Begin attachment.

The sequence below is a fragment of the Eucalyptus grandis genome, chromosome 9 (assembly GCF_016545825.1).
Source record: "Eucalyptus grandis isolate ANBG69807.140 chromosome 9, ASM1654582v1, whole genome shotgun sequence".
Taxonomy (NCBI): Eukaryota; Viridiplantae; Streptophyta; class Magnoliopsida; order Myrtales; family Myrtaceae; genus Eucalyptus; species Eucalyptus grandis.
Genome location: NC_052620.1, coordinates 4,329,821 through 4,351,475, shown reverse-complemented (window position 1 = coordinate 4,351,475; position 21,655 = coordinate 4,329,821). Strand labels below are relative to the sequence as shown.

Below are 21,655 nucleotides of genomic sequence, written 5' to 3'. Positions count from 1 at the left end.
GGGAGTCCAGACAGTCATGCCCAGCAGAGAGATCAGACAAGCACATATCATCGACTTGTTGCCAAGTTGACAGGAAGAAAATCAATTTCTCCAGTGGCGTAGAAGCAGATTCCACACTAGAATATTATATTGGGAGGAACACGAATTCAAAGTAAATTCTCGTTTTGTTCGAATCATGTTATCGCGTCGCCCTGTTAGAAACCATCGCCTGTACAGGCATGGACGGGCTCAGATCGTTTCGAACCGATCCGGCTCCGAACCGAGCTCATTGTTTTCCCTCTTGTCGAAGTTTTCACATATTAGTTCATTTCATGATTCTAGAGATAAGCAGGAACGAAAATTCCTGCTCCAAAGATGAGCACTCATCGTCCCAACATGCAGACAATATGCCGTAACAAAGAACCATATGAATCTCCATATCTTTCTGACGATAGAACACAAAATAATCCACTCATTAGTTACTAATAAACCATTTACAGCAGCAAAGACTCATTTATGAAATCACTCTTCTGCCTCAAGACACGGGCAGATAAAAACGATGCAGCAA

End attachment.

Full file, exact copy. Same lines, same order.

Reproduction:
The sequence below is a fragment of the Eucalyptus grandis genome, chromosome 9 (assembly GCF_016545825.1).
Source record: "Eucalyptus grandis isolate ANBG69807.140 chromosome 9, ASM1654582v1, whole genome shotgun sequence".
Taxonomy (NCBI): Eukaryota; Viridiplantae; Streptophyta; class Magnoliopsida; order Myrtales; family Myrtaceae; genus Eucalyptus; species Eucalyptus grandis.
Genome location: NC_052620.1, coordinates 4,329,821 through 4,351,475, shown reverse-complemented (window position 1 = coordinate 4,351,475; position 21,655 = coordinate 4,329,821). Strand labels below are relative to the sequence as shown.

Below are 21,655 nucleotides of genomic sequence, written 5' to 3'. Positions count from 1 at the left end.
GGGAGTCCAGACAGTCATGCCCAGCAGAGAGATCAGACAAGCACATATCATCGACTTGTTGCCAAGTTGACAGGAAGAAAATCAATTTCTCCAGTGGCGTAGAAGCAGATTCCACACTAGAATATTATATTGGGAGGAACACGAATTCAAAGTAAATTCTCGTTTTGTTCGAATCATGTTATCGCGTCGCCCTGTTAGAAACCATCGCCTGTACAGGCATGGACGGGCTCAGATCGTTTCGAACCGATCCGGCTCCGAACCGAGCTCATTGTTTTCCCTCTTGTCGAAGTTTTCACATATTAGTTCATTTCATGATTCTAGAGATAAGCAGGAACGAAAATTCCTGCTCCAAAGATGAGCACTCATCGTCCCAACATGCAGACAATATGCCGTAACAAAGAACCATATGAATCTCCATATCTTTCTGACGATAGAACACAAAATAATCCACTCATTAGTTACTAATAAACCATTTACAGCAGCAAAGACTCATTTATGAAATCACTCTTCTGCCTCAAGACACGGGCAGATAAAAACGATGCAGCAA